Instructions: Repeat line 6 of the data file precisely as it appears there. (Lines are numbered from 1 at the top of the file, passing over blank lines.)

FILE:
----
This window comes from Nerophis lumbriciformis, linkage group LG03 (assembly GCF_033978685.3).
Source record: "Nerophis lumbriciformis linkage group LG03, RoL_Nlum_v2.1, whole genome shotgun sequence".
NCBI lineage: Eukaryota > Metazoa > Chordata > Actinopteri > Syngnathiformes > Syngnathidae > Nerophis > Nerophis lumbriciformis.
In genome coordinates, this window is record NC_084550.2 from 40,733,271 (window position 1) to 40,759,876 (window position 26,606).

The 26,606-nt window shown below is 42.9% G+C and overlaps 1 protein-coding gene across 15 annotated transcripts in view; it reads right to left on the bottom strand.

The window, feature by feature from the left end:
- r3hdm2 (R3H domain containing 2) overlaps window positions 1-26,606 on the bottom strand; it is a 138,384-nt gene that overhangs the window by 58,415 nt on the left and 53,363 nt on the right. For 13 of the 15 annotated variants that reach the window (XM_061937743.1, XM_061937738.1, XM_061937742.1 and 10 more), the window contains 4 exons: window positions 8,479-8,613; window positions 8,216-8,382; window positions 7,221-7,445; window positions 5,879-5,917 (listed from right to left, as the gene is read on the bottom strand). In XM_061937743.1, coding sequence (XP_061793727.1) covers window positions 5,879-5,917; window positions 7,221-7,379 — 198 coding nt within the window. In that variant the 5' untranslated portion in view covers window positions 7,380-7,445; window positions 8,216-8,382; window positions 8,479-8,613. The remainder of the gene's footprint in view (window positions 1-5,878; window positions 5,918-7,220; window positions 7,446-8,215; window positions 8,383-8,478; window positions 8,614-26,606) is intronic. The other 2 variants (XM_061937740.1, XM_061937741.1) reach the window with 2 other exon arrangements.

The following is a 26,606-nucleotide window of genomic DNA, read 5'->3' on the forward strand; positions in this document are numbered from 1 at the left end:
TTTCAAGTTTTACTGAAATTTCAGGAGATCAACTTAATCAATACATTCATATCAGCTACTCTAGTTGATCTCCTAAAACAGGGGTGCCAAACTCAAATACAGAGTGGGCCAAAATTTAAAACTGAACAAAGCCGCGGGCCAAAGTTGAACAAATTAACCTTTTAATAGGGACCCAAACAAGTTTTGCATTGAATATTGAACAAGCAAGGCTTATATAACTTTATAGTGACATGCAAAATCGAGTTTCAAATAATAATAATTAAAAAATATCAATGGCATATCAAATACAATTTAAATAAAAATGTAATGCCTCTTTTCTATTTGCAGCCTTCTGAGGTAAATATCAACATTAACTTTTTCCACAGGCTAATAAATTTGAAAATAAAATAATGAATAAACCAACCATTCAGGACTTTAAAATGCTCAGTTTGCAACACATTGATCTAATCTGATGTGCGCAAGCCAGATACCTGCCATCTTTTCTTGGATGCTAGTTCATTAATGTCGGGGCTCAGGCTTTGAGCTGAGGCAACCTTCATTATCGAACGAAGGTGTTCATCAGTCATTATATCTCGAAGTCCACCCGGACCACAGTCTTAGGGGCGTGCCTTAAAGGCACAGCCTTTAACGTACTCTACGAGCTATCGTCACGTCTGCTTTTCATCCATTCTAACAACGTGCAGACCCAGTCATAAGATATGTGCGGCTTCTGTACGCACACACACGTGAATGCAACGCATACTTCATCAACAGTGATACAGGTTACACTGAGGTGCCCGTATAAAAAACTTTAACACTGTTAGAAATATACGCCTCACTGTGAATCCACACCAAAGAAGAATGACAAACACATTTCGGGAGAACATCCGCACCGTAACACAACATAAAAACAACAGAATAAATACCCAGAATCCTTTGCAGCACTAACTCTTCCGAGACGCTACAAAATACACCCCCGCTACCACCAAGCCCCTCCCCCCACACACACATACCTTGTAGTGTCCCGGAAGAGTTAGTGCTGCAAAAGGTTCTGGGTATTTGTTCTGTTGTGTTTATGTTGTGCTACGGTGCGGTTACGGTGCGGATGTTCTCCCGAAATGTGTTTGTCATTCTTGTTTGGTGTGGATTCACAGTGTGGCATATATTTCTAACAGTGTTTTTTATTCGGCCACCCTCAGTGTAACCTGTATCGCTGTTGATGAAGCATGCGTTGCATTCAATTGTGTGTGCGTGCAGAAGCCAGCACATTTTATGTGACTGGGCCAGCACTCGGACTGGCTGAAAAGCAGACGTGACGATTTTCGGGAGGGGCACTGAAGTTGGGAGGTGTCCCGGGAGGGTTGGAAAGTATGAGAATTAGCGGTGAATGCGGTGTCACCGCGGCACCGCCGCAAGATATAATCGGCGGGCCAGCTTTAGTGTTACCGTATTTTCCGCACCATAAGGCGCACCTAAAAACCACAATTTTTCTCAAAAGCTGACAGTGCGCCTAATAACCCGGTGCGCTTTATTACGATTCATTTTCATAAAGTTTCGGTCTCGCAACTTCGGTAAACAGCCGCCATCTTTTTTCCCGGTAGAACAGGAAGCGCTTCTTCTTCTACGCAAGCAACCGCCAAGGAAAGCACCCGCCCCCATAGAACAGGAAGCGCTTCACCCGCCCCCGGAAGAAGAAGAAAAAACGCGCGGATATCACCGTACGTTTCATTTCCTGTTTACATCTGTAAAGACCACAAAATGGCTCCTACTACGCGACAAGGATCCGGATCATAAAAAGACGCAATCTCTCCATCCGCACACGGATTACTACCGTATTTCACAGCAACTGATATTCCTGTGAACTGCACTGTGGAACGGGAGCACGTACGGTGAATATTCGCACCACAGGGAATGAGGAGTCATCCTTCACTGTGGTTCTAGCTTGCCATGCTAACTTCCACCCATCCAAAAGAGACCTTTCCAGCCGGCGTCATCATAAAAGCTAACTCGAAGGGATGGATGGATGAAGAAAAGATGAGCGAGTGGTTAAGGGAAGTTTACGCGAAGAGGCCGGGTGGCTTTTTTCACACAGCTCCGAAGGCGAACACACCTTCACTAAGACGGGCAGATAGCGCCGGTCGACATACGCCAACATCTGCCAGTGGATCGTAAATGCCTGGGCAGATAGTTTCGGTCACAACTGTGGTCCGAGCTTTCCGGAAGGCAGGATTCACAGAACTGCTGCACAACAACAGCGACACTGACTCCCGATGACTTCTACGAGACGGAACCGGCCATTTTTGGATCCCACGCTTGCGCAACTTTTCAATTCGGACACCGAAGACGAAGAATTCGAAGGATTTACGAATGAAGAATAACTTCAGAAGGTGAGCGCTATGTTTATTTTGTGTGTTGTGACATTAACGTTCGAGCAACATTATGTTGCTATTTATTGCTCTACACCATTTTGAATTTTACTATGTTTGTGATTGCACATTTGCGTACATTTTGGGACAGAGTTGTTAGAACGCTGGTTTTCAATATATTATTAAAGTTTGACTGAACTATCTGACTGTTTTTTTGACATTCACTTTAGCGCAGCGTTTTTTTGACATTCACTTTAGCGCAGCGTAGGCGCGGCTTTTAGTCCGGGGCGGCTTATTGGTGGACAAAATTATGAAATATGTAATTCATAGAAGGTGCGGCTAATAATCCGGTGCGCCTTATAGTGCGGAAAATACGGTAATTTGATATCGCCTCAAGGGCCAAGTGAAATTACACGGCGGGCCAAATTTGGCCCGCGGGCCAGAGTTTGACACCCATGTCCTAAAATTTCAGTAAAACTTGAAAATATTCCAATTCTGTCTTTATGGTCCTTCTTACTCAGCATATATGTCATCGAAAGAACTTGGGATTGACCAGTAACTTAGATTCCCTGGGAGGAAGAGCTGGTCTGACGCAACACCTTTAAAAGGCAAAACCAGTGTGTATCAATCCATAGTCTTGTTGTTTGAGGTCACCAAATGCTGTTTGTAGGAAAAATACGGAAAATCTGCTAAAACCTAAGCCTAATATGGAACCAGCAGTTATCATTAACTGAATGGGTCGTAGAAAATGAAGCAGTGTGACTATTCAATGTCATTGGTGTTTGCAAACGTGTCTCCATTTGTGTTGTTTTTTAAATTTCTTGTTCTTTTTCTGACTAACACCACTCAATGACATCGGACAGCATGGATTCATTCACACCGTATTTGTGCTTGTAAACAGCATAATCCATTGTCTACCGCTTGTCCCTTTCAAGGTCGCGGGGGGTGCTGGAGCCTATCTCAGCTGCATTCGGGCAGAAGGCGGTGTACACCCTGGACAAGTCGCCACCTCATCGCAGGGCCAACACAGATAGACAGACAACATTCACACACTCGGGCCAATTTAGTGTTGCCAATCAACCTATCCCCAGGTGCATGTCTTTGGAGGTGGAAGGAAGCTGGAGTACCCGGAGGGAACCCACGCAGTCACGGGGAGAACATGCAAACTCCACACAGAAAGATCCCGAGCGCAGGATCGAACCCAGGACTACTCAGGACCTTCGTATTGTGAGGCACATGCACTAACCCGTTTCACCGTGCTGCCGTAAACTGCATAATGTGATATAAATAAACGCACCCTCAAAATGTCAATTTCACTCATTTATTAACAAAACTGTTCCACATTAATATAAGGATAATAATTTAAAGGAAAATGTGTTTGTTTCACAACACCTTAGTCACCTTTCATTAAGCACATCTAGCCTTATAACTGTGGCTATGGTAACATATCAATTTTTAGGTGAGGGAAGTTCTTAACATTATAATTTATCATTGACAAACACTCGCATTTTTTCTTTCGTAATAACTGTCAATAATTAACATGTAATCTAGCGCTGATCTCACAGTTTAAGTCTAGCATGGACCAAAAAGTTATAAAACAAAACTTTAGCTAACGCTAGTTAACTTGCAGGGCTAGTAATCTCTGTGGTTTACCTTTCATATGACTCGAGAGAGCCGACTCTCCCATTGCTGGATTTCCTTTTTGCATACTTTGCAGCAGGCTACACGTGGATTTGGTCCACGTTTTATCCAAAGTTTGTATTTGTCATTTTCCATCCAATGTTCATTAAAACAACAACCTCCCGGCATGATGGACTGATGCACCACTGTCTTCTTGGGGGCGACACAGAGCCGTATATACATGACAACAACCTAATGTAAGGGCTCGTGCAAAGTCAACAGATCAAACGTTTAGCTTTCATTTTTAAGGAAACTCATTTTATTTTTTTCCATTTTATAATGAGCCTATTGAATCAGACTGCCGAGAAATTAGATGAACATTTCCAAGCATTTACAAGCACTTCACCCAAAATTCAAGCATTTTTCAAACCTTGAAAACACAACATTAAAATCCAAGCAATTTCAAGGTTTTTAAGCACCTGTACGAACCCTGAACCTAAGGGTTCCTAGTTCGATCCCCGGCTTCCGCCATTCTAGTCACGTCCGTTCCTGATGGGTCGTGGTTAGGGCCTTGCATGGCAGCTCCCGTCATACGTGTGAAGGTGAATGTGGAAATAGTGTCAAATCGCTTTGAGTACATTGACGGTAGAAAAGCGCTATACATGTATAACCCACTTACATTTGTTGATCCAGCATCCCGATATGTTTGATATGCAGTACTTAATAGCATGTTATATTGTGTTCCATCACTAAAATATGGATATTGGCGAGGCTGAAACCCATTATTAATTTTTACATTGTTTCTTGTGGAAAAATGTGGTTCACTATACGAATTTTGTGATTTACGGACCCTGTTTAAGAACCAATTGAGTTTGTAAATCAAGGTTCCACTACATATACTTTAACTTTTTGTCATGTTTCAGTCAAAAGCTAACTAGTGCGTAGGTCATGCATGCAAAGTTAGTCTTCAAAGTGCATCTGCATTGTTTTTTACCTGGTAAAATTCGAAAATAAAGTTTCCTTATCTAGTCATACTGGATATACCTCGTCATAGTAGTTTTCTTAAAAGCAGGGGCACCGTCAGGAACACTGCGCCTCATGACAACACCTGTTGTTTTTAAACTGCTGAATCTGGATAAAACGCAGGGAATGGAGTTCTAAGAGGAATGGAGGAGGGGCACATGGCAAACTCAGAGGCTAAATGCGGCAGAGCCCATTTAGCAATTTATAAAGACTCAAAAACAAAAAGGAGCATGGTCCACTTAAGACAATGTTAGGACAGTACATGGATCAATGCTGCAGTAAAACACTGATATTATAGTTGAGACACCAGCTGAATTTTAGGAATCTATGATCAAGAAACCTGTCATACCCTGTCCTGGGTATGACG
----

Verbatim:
The window, feature by feature from the left end: